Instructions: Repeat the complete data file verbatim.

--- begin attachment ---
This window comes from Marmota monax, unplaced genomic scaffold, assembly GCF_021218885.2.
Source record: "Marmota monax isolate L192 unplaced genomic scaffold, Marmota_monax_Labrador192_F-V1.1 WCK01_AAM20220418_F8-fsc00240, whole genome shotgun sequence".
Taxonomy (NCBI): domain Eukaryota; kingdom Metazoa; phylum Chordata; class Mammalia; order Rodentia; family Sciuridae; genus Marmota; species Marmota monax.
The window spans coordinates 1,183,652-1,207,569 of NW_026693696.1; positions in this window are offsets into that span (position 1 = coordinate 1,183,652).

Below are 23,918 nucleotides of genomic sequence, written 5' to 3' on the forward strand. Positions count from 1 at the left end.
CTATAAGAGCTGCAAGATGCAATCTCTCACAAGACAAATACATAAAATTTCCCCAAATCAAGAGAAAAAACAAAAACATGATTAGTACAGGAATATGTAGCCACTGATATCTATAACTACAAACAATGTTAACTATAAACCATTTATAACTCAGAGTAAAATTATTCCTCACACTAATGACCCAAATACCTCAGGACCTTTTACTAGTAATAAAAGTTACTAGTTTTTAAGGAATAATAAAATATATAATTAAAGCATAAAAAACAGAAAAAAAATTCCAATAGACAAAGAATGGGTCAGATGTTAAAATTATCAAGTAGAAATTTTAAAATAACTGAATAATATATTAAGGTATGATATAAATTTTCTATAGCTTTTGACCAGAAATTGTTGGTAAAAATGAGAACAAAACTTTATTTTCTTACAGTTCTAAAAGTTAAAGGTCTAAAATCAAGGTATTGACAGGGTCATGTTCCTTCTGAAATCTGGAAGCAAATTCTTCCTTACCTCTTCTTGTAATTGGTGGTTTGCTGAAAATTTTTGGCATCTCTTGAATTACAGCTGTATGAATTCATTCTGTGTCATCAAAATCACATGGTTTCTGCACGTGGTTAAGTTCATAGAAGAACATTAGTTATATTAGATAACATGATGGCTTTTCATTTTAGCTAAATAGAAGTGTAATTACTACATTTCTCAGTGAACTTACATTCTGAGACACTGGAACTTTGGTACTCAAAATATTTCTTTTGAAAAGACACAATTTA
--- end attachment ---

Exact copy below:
This window comes from Marmota monax, unplaced genomic scaffold, assembly GCF_021218885.2.
Source record: "Marmota monax isolate L192 unplaced genomic scaffold, Marmota_monax_Labrador192_F-V1.1 WCK01_AAM20220418_F8-fsc00240, whole genome shotgun sequence".
Taxonomy (NCBI): domain Eukaryota; kingdom Metazoa; phylum Chordata; class Mammalia; order Rodentia; family Sciuridae; genus Marmota; species Marmota monax.
The window spans coordinates 1,183,652-1,207,569 of NW_026693696.1; positions in this window are offsets into that span (position 1 = coordinate 1,183,652).

Below are 23,918 nucleotides of genomic sequence, written 5' to 3' on the forward strand. Positions count from 1 at the left end.
CTATAAGAGCTGCAAGATGCAATCTCTCACAAGACAAATACATAAAATTTCCCCAAATCAAGAGAAAAAACAAAAACATGATTAGTACAGGAATATGTAGCCACTGATATCTATAACTACAAACAATGTTAACTATAAACCATTTATAACTCAGAGTAAAATTATTCCTCACACTAATGACCCAAATACCTCAGGACCTTTTACTAGTAATAAAAGTTACTAGTTTTTAAGGAATAATAAAATATATAATTAAAGCATAAAAAACAGAAAAAAAATTCCAATAGACAAAGAATGGGTCAGATGTTAAAATTATCAAGTAGAAATTTTAAAATAACTGAATAATATATTAAGGTATGATATAAATTTTCTATAGCTTTTGACCAGAAATTGTTGGTAAAAATGAGAACAAAACTTTATTTTCTTACAGTTCTAAAAGTTAAAGGTCTAAAATCAAGGTATTGACAGGGTCATGTTCCTTCTGAAATCTGGAAGCAAATTCTTCCTTACCTCTTCTTGTAATTGGTGGTTTGCTGAAAATTTTTGGCATCTCTTGAATTACAGCTGTATGAATTCATTCTGTGTCATCAAAATCACATGGTTTCTGCACGTGGTTAAGTTCATAGAAGAACATTAGTTATATTAGATAACATGATGGCTTTTCATTTTAGCTAAATAGAAGTGTAATTACTACATTTCTCAGTGAACTTACATTCTGAGACACTGGAACTTTGGTACTCAAAATATTTCTTTTGAAAAGACACAATTTA